16th September 2014
A financial adviser has been banned and fined £300,000 after clients lost £2.2 million by following his advice to invest in companies that he controlled and described as “safe as houses”.
Peter Carron, formerly a senior partner at St James’s Place Wealth advised 11 clients to invest a total of £2.4m in three companies that he directed without properly disclosing this fact to them.
The clients later lost approximately £2.2 million when the companies went into liquidation between May and August 2010.
St James’s Place subsequently paid these 11 investors £1.9 million in compensation, although the City watchdog the Financial Conduct Authority has not criticised the firm.
Carron misled clients about the likely performance of their investments, by guaranteeing a return or providing unrealistic projections. Clients were told to expect returns equivalent to between 9 and 24 per cent per year.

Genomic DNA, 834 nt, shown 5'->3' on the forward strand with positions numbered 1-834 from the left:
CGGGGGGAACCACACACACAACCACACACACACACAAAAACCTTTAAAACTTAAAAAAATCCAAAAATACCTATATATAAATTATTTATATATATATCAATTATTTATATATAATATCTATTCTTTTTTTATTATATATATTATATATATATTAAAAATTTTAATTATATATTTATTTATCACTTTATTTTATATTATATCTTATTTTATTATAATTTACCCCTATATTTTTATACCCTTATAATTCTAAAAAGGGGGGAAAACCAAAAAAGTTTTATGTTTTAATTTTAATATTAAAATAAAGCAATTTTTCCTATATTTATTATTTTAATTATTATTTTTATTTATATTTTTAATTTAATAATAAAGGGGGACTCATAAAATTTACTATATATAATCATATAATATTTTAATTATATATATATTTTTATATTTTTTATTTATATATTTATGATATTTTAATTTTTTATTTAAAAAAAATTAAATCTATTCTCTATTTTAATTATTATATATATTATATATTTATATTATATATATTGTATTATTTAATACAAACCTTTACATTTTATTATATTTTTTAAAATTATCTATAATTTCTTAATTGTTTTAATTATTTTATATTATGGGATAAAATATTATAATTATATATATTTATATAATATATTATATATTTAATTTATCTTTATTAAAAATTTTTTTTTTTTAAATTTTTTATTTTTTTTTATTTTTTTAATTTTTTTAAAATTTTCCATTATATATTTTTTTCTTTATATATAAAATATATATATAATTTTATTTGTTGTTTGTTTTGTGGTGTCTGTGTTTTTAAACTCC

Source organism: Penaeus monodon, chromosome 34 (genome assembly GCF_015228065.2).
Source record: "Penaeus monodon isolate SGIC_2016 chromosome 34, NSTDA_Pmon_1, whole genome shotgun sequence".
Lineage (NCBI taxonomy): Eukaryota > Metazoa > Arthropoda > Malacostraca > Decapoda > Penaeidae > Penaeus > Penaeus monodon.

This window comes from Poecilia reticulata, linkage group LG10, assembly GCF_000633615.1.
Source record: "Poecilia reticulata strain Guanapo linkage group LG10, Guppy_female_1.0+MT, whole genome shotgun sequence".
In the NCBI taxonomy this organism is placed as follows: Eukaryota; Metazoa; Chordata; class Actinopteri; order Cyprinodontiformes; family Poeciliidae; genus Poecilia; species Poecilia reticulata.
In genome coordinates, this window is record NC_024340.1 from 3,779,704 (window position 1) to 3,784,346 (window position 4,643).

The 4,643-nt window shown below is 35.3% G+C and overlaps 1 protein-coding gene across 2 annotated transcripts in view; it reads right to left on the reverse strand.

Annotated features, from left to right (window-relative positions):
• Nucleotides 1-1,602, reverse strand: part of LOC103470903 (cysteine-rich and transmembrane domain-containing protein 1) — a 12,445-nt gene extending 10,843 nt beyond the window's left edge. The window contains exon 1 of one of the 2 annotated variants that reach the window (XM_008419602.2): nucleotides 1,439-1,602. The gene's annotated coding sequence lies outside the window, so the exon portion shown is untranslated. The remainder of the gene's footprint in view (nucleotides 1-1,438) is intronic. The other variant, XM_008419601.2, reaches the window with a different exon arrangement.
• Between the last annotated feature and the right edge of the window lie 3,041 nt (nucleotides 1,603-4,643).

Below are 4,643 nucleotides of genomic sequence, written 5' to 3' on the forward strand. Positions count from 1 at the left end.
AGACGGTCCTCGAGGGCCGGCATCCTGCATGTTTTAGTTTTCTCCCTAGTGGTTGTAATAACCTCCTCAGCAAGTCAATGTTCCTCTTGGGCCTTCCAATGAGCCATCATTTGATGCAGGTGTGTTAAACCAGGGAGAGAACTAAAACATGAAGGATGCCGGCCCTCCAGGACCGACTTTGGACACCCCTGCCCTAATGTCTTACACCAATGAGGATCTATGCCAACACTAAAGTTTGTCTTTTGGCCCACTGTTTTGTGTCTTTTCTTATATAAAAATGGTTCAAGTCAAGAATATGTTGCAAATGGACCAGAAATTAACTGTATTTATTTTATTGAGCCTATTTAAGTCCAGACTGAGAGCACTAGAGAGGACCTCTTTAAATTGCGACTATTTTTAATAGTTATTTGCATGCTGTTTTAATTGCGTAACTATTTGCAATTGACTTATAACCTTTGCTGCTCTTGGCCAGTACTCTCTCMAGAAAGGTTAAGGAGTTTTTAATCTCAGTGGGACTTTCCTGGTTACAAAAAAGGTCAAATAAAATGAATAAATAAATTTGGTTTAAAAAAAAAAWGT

He continued to reassure investors and advise them to invest, even when he knew his companies were in financial difficulties – in fact nearly £800,000 of investment was taken after he had signed accounts showing the companies were insolvent.
He also led clients to believe that the investments were approved or endorsed by St James’s Place, which was not the case.
Furthermore, Carron advised the clients to invest without assessing whether the investments were suitable for their needs as some had specifically requested a low-risk investment.
He told one client the investments were “as safe as houses”.
In August 2014, Carron was banned by the High Court for 13 years from acting as a director or managing or controlling a company.
Tracey McDermott, director of enforcement and financial crime at the FCA, says: “People go to advisers because they want expert help on how to make the most of their money.
“They are entitled to expect that their adviser will act in their best interests, not his own. Advisers should think very carefully and make clear and full disclosure if they are intending to advise clients to invest in ventures in which they have an interest.”